To make it easier to run and debug the code, we can rewrite our print service application so that the client and server run in a single process:

#include <iostream>
#include <RCF/RCF.hpp>
// Define the I_PrintService RCF interface.
RCF_BEGIN(I_PrintService, "I_PrintService")
RCF_METHOD_V1(void, Print, const std::string &)
RCF_END(I_PrintService)
// Server implementation of the I_PrintService RCF interface.
class PrintService
{
public:
void Print(const std::string & s)
{
std::cout << "I_PrintService service: " << s << std::endl;
}
};
int main()
{
try
{
// Initialize RCF.
RCF::RcfInit rcfInit;
// Instantiate a RCF server.
RCF::RcfServer server( RCF::TcpEndpoint("127.0.0.1", 50001) );
// Bind the I_PrintService interface.
PrintService printService;
server.bind<I_PrintService>(printService);
// Start the server.
server.start();
std::cout << "Calling the I_PrintService Print() method." << std::endl;
// Instantiate a RCF client.
RcfClient<I_PrintService> client( RCF::TcpEndpoint("127.0.0.1", 50001) );
// Connect to the server and call the Print() method.
client.Print("Hello World");
}
catch ( const RCF::Exception & e )
{
std::cout << "Error: " << e.getErrorMessage() << std::endl;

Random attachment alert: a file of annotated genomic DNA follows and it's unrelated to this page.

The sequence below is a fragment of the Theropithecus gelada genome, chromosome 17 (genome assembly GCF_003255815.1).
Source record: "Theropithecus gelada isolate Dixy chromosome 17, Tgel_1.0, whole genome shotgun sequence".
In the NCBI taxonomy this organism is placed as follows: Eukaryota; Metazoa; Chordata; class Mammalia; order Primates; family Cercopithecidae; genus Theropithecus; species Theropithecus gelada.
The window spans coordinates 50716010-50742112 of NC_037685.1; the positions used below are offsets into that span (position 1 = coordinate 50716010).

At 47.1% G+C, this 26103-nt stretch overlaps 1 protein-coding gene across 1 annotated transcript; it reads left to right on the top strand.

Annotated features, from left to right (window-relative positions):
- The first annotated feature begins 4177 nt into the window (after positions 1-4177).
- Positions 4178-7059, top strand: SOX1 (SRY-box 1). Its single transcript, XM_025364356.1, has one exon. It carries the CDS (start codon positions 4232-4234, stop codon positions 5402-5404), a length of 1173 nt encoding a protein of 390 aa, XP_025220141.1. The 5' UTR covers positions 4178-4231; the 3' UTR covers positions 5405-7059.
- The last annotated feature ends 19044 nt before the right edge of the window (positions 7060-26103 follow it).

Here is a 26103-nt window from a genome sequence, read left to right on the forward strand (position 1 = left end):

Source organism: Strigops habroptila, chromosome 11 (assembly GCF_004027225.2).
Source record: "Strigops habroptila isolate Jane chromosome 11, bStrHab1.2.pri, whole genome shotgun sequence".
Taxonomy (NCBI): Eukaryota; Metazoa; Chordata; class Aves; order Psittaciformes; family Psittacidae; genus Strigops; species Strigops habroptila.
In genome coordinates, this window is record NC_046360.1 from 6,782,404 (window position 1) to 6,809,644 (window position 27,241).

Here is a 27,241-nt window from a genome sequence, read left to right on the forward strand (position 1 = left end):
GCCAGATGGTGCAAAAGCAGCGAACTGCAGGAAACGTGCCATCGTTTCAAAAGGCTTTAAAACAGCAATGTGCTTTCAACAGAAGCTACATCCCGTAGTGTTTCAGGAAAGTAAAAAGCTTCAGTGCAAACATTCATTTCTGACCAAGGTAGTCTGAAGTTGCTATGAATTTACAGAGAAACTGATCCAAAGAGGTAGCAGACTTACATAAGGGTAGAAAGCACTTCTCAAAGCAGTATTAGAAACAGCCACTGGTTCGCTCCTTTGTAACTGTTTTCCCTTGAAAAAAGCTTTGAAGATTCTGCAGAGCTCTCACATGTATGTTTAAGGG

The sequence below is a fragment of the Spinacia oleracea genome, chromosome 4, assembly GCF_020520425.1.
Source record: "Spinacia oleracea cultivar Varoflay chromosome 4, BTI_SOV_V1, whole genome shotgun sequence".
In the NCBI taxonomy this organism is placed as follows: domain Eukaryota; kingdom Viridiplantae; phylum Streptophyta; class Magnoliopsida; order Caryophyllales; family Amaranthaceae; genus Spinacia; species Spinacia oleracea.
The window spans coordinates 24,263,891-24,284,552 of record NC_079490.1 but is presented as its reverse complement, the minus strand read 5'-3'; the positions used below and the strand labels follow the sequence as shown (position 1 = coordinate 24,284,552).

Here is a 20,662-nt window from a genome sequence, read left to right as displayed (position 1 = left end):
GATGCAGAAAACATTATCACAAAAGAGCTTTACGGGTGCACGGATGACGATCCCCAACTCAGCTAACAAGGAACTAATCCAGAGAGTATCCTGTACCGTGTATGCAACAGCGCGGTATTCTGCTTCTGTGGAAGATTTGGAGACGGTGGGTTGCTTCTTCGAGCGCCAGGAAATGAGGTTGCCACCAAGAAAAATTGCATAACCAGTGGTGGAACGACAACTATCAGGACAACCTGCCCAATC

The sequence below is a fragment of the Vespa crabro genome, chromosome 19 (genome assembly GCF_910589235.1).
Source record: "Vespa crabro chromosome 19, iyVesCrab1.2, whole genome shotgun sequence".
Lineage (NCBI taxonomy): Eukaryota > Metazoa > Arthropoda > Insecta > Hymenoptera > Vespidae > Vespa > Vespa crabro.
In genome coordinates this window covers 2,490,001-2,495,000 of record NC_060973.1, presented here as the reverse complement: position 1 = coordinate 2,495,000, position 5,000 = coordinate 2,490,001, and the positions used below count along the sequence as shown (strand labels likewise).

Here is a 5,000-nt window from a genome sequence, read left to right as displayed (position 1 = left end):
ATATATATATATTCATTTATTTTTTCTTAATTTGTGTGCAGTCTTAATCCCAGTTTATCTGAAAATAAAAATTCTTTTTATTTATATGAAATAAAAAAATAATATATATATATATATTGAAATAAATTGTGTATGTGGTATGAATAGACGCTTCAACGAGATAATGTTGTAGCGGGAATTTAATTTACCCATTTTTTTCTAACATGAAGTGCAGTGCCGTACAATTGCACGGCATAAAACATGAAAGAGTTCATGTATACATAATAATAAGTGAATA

}
return 0;
}

Running this program yields the output:

Calling the I_PrintService Print() method.
I_PrintService service: Hello World

Let's summarize what we have at this point:

  • A TCP server listening on port 50001 of the localhost (127.0.0.1) interface.
  • A client establishing a single TCP connection to 127.0.0.1:50001, and communicating in clear text with the server.
  • The server is able to scale out to as many concurrent client connections as the local system resources allow. A typical system will easily handle many thousands of client connections.
  • As written, the server is single-threaded. So regardless of how many clients are connected concurrently, there is no risk of concurrent access to std::cout.

The rest of the tutorial will build on this example, to illustrate some of the fundamental features of RCF.

Interfaces

RCF interfaces are defined in C++, directly in your code. You define RCF interfaces much as you would define any other C++ code, and then bind those interfaces directly to your C++ client and server code.

In the example above, we defined the I_PrintService interface:

RCF_BEGIN(I_PrintService, "I_PrintService")
RCF_METHOD_V1(void, Print, const std::string &)
RCF_END(I_PrintService)

This code defines the RCF interface I_PrintService. The interface contains a single method Print(). The Print() method has a void return type and takes a single const std::string & parameter.

The RCF_METHOD_<xx>() macros are used to define remote methods. RCF_METHOD_V1() defines a remote method with a void return type and one parameter. RCF_METHOD_R2() defines a remote method with a non-void return type and two parameters, and so on. The RCF_METHOD_<xx>() macros are defined for methods with void and non-void return types, taking up to 15 parameters.

On the server, the RCF interface is bound to a servant object:

server.bind<I_PrintService>(printService);

The server will now route incoming remote calls on the I_PrintService interface, to the printService object.